If you’re not confident in your English but still want to read the New York Times or the Economist and catch up on your sports updates, one of the best ways to stay on top of the news is to visit community-based media sites. Sites such as Facebook, Yeeyan, Hupu, Guokr, and so on, are translated into other languages by everyday Internet users just like you and me.
Crowdsourcing translation offers many benefits to both linguists and companies alike. Yet, like all localization projects, it is important to implement careful strategies for maintaining accuracy throughout the process. In many industries, a small translation error can have a huge impact. Be it a life or death situation, your company’s reputation, or the difference between success and failure in a local market, it is always important to work with a language services provider who understands your content, industry, and brand strategy.
Technical writing is often an unspoken, and sometimes unheard of, process across business and technology sectors. Many leading R&D centers are bursting with bright spark engineers, sharp-minded designers, and idea generators who make products and services come to life. However, this doesn’t mean that they can explain their product or service accurately or concisely.
Shunee Yee, Founder and CEO of CSOFT International, led the talks stating that, “more and more Chinese companies are trying to shift their business models to sell their products abroad. Many Shenzhen companies started as cheap manufacturers and some of them have become leading brands in global businesses.”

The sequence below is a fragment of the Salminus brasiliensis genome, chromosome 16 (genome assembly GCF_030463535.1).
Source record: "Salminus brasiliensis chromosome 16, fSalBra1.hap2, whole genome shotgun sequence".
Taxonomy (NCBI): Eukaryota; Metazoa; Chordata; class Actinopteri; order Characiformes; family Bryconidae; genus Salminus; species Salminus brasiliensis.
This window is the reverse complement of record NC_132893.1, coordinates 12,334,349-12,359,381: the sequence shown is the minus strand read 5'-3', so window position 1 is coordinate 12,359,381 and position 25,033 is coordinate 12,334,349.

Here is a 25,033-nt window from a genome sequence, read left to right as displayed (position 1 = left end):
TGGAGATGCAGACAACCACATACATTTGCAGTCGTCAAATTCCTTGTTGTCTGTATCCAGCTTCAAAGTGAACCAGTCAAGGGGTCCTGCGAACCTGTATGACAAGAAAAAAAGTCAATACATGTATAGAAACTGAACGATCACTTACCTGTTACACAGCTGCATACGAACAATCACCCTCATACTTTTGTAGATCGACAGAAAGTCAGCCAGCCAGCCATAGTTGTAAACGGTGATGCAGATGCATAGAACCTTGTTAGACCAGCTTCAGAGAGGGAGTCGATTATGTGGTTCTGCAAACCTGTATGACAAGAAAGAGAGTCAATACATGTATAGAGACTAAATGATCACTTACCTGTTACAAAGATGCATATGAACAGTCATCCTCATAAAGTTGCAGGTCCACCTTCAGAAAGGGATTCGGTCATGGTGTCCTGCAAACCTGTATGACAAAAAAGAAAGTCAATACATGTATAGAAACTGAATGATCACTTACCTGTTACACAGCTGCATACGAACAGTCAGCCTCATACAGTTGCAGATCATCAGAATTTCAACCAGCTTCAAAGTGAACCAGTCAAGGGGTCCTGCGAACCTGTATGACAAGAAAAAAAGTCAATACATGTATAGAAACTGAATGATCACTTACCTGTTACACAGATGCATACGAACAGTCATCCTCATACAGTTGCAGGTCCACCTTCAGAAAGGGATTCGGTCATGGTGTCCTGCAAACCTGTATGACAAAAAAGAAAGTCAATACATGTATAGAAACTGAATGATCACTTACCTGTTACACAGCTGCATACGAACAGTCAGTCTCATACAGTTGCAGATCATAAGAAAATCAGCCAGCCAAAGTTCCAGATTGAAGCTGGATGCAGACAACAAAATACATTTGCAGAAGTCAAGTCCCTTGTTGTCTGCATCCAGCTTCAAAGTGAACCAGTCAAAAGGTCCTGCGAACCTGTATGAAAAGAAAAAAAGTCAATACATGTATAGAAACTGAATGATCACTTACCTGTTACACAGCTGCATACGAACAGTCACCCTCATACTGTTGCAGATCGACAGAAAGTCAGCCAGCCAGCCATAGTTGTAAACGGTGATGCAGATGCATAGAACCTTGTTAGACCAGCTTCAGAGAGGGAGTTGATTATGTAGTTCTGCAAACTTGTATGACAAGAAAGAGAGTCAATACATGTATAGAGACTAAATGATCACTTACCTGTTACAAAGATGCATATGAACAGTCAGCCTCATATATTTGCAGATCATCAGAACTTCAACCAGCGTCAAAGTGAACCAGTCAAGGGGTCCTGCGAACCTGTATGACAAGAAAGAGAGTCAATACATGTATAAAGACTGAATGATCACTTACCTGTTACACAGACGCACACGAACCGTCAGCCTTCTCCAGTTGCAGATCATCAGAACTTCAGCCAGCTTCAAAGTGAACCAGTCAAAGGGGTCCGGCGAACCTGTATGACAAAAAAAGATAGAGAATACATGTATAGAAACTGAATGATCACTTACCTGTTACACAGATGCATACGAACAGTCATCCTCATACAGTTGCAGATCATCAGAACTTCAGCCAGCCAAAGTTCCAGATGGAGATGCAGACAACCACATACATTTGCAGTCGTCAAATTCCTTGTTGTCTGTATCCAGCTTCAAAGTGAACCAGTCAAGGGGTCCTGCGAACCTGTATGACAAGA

From February 28 to March 2, 2017, the 33rd LocWorld Conference was held in Shenzhen, China. Google, Alibaba, IBM, and 300 other business representatives from approximately 30 countries gathered together with experts in localization to discuss how AI and automated translation is changing the world economy. Shunee Yee, founder and CEO of CSOFT International, delivered a keynote speech on the “Future of Work”, which drew great attention.
Advances in technology are constantly changing the way we live and, when it comes to translation, this is no different. Gone are the days of flipping through an old ‘Spanish to English’ dictionary, looking up every word in a sentence, and trying to form something that vaguely resembles a translation. Now it is much more common practice to just copy & paste the sentence into your favored machine translation service and instantly receive a more accurate and efficient result. These developments will continue to drastically change the future of translation, not just due to increasing levels of technology but also, through the emergence of platforms in which bilinguals around the world can contribute freely by translating pieces of text – crowdsourcing.
The annual LocWorld conference is returning from February 28th to March 2nd with many influential speakers and topics to look forward to. Last year’s conference was a success, discussing topics such as how to engage global customers profitably and the importance of culture when connecting people around the world. To get a sneak peek into what to expect at a LocWorld Conference, we’ve asked our VP of Greater China Business and Global Operations, Philippe Cao, to share his experience from last year’s event.
Translation memory is an important tool in the modern translator’s toolkit, and one that is currently the focus of a great deal of discussion in the translation and localization community. Simply put, translation memory is a type of shared database that stores translations and continually updates itself as its users work.